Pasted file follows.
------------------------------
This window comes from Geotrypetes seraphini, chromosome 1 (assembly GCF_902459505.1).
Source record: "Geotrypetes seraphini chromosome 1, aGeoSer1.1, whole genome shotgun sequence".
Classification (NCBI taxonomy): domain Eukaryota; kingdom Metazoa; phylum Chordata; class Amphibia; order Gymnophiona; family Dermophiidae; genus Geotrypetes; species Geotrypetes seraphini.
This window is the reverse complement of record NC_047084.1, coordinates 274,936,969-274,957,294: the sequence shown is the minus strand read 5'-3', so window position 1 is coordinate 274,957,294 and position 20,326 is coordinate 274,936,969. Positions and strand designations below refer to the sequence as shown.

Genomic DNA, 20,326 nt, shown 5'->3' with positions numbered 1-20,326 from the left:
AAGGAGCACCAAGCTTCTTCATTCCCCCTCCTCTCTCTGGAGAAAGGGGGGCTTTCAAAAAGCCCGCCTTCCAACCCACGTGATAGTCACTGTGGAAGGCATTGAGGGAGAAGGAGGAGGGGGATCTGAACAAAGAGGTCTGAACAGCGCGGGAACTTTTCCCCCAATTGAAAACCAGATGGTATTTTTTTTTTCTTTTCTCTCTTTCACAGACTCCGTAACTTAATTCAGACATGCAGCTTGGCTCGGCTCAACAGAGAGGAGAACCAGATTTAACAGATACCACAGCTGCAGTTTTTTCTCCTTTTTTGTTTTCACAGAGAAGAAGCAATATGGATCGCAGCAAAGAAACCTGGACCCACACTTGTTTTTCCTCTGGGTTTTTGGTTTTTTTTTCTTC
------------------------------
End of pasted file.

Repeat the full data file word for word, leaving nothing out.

This window comes from Geotrypetes seraphini, chromosome 1 (assembly GCF_902459505.1).
Source record: "Geotrypetes seraphini chromosome 1, aGeoSer1.1, whole genome shotgun sequence".
Classification (NCBI taxonomy): domain Eukaryota; kingdom Metazoa; phylum Chordata; class Amphibia; order Gymnophiona; family Dermophiidae; genus Geotrypetes; species Geotrypetes seraphini.
This window is the reverse complement of record NC_047084.1, coordinates 274,936,969-274,957,294: the sequence shown is the minus strand read 5'-3', so window position 1 is coordinate 274,957,294 and position 20,326 is coordinate 274,936,969. Positions and strand designations below refer to the sequence as shown.

Genomic DNA, 20,326 nt, shown 5'->3' with positions numbered 1-20,326 from the left:
AAGGAGCACCAAGCTTCTTCATTCCCCCTCCTCTCTCTGGAGAAAGGGGGGCTTTCAAAAAGCCCGCCTTCCAACCCACGTGATAGTCACTGTGGAAGGCATTGAGGGAGAAGGAGGAGGGGGATCTGAACAAAGAGGTCTGAACAGCGCGGGAACTTTTCCCCCAATTGAAAACCAGATGGTATTTTTTTTTTCTTTTCTCTCTTTCACAGACTCCGTAACTTAATTCAGACATGCAGCTTGGCTCGGCTCAACAGAGAGGAGAACCAGATTTAACAGATACCACAGCTGCAGTTTTTTCTCCTTTTTTGTTTTCACAGAGAAGAAGCAATATGGATCGCAGCAAAGAAACCTGGACCCACACTTGTTTTTCCTCTGGGTTTTTGGTTTTTTTTTCTTC